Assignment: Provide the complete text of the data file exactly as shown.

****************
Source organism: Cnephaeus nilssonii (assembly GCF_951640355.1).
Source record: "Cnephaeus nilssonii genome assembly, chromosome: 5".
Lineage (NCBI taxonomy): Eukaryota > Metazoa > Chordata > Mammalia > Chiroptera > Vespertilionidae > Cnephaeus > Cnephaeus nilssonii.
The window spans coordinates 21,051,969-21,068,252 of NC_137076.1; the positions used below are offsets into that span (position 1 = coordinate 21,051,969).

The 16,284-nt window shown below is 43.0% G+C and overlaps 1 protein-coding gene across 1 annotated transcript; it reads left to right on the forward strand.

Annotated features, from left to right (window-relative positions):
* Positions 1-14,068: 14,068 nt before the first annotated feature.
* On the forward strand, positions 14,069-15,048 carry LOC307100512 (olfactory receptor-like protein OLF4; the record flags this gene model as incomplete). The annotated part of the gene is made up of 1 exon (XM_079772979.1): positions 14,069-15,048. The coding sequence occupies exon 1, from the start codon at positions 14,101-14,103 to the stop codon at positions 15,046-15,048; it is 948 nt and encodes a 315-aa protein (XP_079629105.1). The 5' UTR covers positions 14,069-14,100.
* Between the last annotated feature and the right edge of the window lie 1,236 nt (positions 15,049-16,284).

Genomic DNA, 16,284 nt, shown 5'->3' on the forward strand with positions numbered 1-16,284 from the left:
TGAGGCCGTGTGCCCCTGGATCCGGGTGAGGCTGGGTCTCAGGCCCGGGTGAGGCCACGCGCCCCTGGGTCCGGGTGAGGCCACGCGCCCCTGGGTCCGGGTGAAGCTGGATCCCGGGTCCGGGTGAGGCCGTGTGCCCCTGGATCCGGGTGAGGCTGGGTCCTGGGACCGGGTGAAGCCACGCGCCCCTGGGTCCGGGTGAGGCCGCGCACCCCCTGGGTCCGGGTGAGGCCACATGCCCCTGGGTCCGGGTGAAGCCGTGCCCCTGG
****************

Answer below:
Source organism: Cnephaeus nilssonii (assembly GCF_951640355.1).
Source record: "Cnephaeus nilssonii genome assembly, chromosome: 5".
Lineage (NCBI taxonomy): Eukaryota > Metazoa > Chordata > Mammalia > Chiroptera > Vespertilionidae > Cnephaeus > Cnephaeus nilssonii.
The window spans coordinates 21,051,969-21,068,252 of NC_137076.1; the positions used below are offsets into that span (position 1 = coordinate 21,051,969).

The 16,284-nt window shown below is 43.0% G+C and overlaps 1 protein-coding gene across 1 annotated transcript; it reads left to right on the forward strand.

Annotated features, from left to right (window-relative positions):
* Positions 1-14,068: 14,068 nt before the first annotated feature.
* On the forward strand, positions 14,069-15,048 carry LOC307100512 (olfactory receptor-like protein OLF4; the record flags this gene model as incomplete). The annotated part of the gene is made up of 1 exon (XM_079772979.1): positions 14,069-15,048. The coding sequence occupies exon 1, from the start codon at positions 14,101-14,103 to the stop codon at positions 15,046-15,048; it is 948 nt and encodes a 315-aa protein (XP_079629105.1). The 5' UTR covers positions 14,069-14,100.
* Between the last annotated feature and the right edge of the window lie 1,236 nt (positions 15,049-16,284).

Genomic DNA, 16,284 nt, shown 5'->3' on the forward strand with positions numbered 1-16,284 from the left:
TGAGGCCGTGTGCCCCTGGATCCGGGTGAGGCTGGGTCTCAGGCCCGGGTGAGGCCACGCGCCCCTGGGTCCGGGTGAGGCCACGCGCCCCTGGGTCCGGGTGAAGCTGGATCCCGGGTCCGGGTGAGGCCGTGTGCCCCTGGATCCGGGTGAGGCTGGGTCCTGGGACCGGGTGAAGCCACGCGCCCCTGGGTCCGGGTGAGGCCGCGCACCCCCTGGGTCCGGGTGAGGCCACATGCCCCTGGGTCCGGGTGAAGCCGTGCCCCTGG